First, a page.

Pearl Jam’s first album was Ten, and they busted into the mainstream right off the bat with it. Nirvana had to wait until their second album, Nevermind, to catch fire. Both of these albums are outstanding, and feature the bands at the top of their games. Nevermind, however, has a limit in its sounds. It’s either similar-sounding one-note guitar work or sardonic acoustic songs. They’re great songs, mind you, but Nevermind really doesn’t venture out to sound all that different from itself. Ten is a haunting album loaded with stories, anger, and pain. It tackles a variety of social ills as well as personal issues, trying to reach out and grab everyone surrounding it. Ten is situational and existential while Nevermind is merely existential.
Winner
You can’t go wrong with either, but my personal preference is for Ten.

Pearl Jam rolls over Nirvana in every way. Stripped of their air of authenticity, Nirvana is a band for people who think they’re authentic, but who are in truth just hipsters.

Bad Chemistry

Bad Chemistry

It’s an obvious fact of life at the University at Buffalo that the chemistry department is comprised of thieves, highway robbers, and extortionists. I have a short list of theories which could explain this:

1 – They concocted a bad mix and got a permanent high off the chemical fumes.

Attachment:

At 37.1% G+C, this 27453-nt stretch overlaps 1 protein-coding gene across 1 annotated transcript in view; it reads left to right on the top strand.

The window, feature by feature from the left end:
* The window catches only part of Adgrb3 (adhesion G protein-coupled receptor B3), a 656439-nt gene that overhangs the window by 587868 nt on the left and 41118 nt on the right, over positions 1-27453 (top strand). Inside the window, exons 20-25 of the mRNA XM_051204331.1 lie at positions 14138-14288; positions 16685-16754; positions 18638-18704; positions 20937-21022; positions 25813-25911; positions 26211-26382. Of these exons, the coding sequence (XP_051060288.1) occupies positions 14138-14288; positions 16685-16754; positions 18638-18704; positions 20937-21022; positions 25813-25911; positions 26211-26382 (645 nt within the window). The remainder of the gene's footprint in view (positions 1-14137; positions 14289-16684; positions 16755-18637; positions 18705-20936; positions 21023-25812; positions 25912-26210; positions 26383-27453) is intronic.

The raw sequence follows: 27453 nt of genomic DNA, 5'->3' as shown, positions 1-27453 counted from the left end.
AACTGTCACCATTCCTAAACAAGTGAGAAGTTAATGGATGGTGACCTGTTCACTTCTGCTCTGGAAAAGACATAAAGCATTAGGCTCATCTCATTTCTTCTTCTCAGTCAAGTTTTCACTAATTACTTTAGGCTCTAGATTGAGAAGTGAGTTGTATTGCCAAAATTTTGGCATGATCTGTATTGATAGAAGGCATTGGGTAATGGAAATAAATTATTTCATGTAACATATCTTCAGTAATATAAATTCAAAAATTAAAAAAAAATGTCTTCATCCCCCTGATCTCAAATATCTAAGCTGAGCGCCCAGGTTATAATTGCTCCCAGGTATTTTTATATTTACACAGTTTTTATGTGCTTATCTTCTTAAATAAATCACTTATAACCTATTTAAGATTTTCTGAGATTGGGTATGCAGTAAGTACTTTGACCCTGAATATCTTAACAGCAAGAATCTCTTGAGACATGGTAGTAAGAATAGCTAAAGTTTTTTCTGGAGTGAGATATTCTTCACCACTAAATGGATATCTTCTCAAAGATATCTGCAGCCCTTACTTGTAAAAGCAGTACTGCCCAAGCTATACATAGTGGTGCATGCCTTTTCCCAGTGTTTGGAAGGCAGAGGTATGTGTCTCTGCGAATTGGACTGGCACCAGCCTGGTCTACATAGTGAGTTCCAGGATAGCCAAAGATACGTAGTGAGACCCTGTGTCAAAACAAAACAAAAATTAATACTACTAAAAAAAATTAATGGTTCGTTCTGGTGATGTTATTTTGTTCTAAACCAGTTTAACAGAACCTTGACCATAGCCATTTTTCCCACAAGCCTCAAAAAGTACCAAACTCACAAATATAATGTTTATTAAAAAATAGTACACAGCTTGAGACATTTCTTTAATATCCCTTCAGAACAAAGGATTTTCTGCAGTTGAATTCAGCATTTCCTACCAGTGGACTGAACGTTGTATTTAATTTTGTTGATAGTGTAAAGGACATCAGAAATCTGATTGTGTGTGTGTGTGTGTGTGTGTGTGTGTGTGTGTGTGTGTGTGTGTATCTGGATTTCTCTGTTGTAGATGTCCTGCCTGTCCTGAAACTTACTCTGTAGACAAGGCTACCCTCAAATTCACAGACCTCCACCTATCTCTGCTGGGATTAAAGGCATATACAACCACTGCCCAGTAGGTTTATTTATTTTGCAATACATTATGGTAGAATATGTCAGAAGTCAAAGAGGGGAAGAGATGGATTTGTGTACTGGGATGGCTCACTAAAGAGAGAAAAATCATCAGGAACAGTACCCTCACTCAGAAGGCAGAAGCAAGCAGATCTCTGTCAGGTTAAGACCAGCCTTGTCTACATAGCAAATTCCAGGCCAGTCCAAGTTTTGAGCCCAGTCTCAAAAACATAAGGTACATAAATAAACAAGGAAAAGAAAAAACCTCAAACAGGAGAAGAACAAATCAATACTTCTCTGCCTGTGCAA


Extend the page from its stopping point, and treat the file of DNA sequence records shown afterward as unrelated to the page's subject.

2 – They lost a bet with a badass loanshark and are using college as an extortion plot to pay him back.

3 – It’s secretly a religion.

How bad is the UB chemistry department? It’s one of the factors which is motivating me to consider changing my major to psychology. This isn’t exactly the fault of the subject material or the faculty, but the bureaucracy. My financial aid took forever to get diverted into my textbooks, so I’m weeks behind on the material, and UB chemistry is way ahead of me and doesn’t care. Right now, I’m not nearly as afraid of my math course as I am my chemistry course, which is terrible because when my catch-up finally began, I realized pretty quickly that it isn’t as hard as my math. And I’m currently passing my math!

By all means, chemistry is a fascinating subject. It explores the ways in which the smallest known particles in the universe react to each other, and how everything can be so different despite being made up of these particles. It’s humbling to think that, for all the differences in creation, me and the computer I’m typing this up on are the same thing. So I have healthy subject interest and a very understanding and sympathetic lab instructor on my side, but that’s about it.

Unfortunately, UB chemistry wants money. My course, which is the rudimentary foundation of chemistry, has made such a sickening demand on my wallet that the textbooks and equipment for it alone have turned all my scholarship money into kitty chow. The lab equipment I need is ludicrously overpriced. The textbook rental cost over $100 and was by far the cheapest option – somehow the department gets away with photocopying pages, tossing them into ring binders, and charging upwards of $200 for a package which isn’t an official textbook, so it can’t be sold back to the bookstore for even a fraction of the money dished out for it. The most outrageous aspect of the course, however, is the fact that the department actually charges an insane amount of money for a goddamn code.